The place is called Corazon, and it’s a bit like a bookstore, but is definitely a bar. It’s not a whoop-it-up joint, but I noticed it had Havana Club rum and soon settled into a couple of soothing drinks. I liked that place.
I liked it so much, I stayed until it was time for dinner. I wanted a true Swiss meal, though I confess I wasn’t exactly sure what that meant. There was a fondue place next to the hotel, so I went in there and had, well, fondue. I thought I had ordered it with ham, but all I noticed was melted cheese and bread.
When the bill came I wasn’t sure whether or not to tip, so I asked the four guys at the table next to me (yes, by the way). We started talking, I told them of my mission to visit Swiss bars, and suddenly I found myself in a Zurich dance club with them. They then wanted to take me to some other part of town quite a distance away, but I wasn’t sure I wanted to find my way back own my own. Plus, the bars of Old Town awaited!
There are indeed a lot of them, but most were quiet on this night (it was a weeknight). I popped into one place that seemed intriguing but instead was strange. I had to open up curtains to go inside. There was one guy by the door and a half-dozen scantily-glad girls sitting at a table. They were not dancing or anything but just sitting there. They looked at me and I looked at them. Not sure into what I had wandered, and not too anxious to find out, I stepped backward through the curtain like a cartoon character.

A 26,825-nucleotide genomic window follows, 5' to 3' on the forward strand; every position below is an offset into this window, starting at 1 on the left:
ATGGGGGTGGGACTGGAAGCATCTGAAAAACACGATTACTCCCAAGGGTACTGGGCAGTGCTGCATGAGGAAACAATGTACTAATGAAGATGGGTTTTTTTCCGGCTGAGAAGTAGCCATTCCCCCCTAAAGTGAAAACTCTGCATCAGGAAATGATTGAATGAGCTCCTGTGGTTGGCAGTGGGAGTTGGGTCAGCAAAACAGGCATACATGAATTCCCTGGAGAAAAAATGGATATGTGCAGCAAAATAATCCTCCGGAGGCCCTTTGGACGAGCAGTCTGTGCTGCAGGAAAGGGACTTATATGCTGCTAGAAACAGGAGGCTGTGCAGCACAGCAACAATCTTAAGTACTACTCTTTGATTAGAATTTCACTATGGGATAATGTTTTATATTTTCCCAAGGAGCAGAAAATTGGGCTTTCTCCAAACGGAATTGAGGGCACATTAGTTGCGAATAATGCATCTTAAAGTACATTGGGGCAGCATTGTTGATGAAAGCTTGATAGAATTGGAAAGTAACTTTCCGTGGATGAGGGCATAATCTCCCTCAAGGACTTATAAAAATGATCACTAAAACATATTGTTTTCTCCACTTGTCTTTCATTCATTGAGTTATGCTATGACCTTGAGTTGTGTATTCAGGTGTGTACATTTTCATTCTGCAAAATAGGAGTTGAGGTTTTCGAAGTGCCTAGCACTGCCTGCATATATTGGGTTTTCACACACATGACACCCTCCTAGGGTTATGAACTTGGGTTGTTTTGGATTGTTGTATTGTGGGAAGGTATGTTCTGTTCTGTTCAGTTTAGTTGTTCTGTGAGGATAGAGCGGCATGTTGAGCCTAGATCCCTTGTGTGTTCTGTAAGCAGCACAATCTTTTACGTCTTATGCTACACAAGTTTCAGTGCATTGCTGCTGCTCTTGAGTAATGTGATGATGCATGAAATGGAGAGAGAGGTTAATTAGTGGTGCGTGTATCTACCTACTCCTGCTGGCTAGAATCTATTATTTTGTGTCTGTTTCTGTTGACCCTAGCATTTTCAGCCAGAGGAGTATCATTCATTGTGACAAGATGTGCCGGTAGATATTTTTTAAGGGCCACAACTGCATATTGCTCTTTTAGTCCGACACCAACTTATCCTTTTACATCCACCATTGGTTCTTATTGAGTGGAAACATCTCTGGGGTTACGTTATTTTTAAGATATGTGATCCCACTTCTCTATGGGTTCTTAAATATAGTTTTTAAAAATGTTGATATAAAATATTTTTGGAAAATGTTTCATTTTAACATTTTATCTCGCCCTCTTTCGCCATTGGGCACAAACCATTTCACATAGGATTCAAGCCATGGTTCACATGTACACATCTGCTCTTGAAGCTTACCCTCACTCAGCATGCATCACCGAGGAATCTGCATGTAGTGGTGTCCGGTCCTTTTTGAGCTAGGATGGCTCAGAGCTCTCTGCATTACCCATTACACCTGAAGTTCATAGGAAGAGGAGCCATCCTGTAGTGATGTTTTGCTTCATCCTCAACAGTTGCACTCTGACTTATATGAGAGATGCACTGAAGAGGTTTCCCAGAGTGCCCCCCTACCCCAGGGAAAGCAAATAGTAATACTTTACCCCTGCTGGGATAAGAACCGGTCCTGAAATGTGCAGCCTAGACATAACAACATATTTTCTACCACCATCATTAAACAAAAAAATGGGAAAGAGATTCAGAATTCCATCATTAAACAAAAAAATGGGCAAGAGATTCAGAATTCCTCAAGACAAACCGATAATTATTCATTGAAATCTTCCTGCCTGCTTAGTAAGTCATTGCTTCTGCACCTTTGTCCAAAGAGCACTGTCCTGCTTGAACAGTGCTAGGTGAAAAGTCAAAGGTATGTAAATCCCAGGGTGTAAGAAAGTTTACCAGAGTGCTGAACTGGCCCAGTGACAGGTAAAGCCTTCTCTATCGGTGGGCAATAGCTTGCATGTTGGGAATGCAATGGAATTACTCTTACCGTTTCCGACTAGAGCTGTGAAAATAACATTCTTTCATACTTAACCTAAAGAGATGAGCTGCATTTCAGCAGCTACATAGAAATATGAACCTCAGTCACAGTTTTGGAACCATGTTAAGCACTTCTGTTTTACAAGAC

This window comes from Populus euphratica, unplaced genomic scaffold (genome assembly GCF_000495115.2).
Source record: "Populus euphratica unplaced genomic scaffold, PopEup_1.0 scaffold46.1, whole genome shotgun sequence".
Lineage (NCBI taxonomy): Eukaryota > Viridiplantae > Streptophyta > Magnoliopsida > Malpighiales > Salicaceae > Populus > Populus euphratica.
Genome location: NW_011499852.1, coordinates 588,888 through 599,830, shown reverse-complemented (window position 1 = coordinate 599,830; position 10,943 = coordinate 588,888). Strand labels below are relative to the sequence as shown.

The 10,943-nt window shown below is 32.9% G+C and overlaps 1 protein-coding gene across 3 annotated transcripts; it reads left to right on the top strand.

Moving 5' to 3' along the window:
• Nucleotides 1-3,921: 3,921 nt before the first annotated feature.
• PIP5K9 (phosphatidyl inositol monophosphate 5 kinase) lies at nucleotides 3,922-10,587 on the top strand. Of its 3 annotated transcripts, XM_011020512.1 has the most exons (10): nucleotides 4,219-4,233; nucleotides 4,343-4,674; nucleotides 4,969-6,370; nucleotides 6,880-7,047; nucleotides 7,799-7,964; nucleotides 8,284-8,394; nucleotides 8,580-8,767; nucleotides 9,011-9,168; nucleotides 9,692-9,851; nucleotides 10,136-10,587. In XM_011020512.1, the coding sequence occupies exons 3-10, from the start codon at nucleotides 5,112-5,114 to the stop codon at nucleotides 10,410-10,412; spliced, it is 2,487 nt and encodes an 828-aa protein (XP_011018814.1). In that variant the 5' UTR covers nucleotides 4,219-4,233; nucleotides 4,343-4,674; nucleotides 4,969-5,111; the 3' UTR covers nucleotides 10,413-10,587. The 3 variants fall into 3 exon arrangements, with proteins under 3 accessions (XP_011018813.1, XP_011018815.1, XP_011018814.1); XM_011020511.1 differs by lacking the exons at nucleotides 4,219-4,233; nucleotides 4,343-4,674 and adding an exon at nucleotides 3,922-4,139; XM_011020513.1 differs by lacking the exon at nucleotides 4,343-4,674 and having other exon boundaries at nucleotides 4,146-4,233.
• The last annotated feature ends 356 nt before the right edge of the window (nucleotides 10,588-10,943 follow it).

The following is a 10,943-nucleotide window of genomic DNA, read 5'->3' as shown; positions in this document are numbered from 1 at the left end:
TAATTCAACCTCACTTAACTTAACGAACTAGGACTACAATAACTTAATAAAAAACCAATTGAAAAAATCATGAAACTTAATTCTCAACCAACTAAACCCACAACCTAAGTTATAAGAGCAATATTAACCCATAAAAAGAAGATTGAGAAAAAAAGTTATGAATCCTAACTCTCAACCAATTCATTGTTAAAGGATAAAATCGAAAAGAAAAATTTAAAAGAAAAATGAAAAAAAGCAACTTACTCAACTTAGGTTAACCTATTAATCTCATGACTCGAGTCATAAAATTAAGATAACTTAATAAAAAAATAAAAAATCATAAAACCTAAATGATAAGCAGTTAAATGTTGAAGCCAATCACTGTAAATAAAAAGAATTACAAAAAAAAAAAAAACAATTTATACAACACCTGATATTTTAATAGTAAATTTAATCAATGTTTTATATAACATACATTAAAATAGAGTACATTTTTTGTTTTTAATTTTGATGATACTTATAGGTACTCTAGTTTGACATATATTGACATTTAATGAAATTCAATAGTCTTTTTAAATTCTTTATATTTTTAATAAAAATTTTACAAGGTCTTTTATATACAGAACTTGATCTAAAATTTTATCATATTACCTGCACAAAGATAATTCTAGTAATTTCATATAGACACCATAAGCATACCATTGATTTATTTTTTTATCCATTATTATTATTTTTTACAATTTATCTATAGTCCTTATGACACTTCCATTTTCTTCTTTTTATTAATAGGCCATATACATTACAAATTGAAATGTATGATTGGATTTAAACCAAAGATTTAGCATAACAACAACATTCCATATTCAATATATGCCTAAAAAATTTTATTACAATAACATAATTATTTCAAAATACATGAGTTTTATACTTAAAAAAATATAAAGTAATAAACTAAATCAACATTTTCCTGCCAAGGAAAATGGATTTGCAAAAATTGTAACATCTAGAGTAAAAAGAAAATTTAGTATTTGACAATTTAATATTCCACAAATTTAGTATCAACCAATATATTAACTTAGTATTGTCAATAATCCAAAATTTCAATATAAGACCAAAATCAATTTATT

And that is how I came to be at the Splendid Bar.
It’s a comfortable place, the Splendid Bar, an old-fashioned piano bar in a small hotel. It’s not the boring type of piano bar with a guy in a tuxedo softly playing songs to aging men in suits sipping brandy or a fine scotch but a rocking spot with that dueling-piano bar type of energy. The artist on the keyboards was doing Billy Joel, the acceptable Barry Manilow songs and many other fun tunes. I eventually struck up a conversation with him and found out he’s an American that plays here every few months. His name is Mark Rosier.
I later learned that this bar, under a different name, was a favorite of U.S. GIs after the war. I just loved the place (though the price of 10 CHF for a beer was a little less than splendid).
I wound up closing the Splendid Bar that night and of course returned to it immediately when I was back in town at the conclusion of the trip. I also tripped into an Oktoberfest German beer hall with people dancing on the tables called Bierhall Wolfe. For a look at all the fun Zurich bars discovered on this trip, click here.
I want to go back. I want to stand on the edge of the river with a drink in the summer. I want to see the crazy scene at the Zurich Street parade, an annual techno party in August that is so huge it’s broadcast live throughout the entire country.
I want to go to back to Corazon, Bierhall Wolfe and especially the splendid Splendid Bar. Because there is lot that is indeed splendid about Zurich.
I think James Bond would agree.